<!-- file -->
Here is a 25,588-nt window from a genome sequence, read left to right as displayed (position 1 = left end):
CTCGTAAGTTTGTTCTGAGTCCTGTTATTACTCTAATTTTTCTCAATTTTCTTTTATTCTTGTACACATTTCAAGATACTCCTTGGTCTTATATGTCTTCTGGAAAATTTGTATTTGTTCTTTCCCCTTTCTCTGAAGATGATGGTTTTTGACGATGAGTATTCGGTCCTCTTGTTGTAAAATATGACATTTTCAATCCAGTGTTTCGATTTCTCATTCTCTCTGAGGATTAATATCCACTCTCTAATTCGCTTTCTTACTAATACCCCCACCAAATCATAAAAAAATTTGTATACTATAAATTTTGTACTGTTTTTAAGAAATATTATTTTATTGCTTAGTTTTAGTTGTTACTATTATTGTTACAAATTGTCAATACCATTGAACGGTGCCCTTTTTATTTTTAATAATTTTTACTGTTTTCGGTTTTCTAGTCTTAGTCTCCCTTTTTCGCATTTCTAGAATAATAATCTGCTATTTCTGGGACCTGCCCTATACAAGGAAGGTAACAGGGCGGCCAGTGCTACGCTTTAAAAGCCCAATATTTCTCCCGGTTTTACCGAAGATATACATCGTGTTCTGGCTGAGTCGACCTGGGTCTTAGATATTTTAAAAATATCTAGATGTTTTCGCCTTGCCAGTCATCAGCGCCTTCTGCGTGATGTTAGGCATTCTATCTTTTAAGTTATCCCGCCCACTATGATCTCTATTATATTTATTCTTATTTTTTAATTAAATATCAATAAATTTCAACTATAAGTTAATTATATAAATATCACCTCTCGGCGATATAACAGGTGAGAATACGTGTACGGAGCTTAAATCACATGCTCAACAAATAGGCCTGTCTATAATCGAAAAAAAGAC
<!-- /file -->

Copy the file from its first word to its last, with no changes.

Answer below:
Here is a 25,588-nt window from a genome sequence, read left to right as displayed (position 1 = left end):
CTCGTAAGTTTGTTCTGAGTCCTGTTATTACTCTAATTTTTCTCAATTTTCTTTTATTCTTGTACACATTTCAAGATACTCCTTGGTCTTATATGTCTTCTGGAAAATTTGTATTTGTTCTTTCCCCTTTCTCTGAAGATGATGGTTTTTGACGATGAGTATTCGGTCCTCTTGTTGTAAAATATGACATTTTCAATCCAGTGTTTCGATTTCTCATTCTCTCTGAGGATTAATATCCACTCTCTAATTCGCTTTCTTACTAATACCCCCACCAAATCATAAAAAAATTTGTATACTATAAATTTTGTACTGTTTTTAAGAAATATTATTTTATTGCTTAGTTTTAGTTGTTACTATTATTGTTACAAATTGTCAATACCATTGAACGGTGCCCTTTTTATTTTTAATAATTTTTACTGTTTTCGGTTTTCTAGTCTTAGTCTCCCTTTTTCGCATTTCTAGAATAATAATCTGCTATTTCTGGGACCTGCCCTATACAAGGAAGGTAACAGGGCGGCCAGTGCTACGCTTTAAAAGCCCAATATTTCTCCCGGTTTTACCGAAGATATACATCGTGTTCTGGCTGAGTCGACCTGGGTCTTAGATATTTTAAAAATATCTAGATGTTTTCGCCTTGCCAGTCATCAGCGCCTTCTGCGTGATGTTAGGCATTCTATCTTTTAAGTTATCCCGCCCACTATGATCTCTATTATATTTATTCTTATTTTTTAATTAAATATCAATAAATTTCAACTATAAGTTAATTATATAAATATCACCTCTCGGCGATATAACAGGTGAGAATACGTGTACGGAGCTTAAATCACATGCTCAACAAATAGGCCTGTCTATAATCGAAAAAAAGAC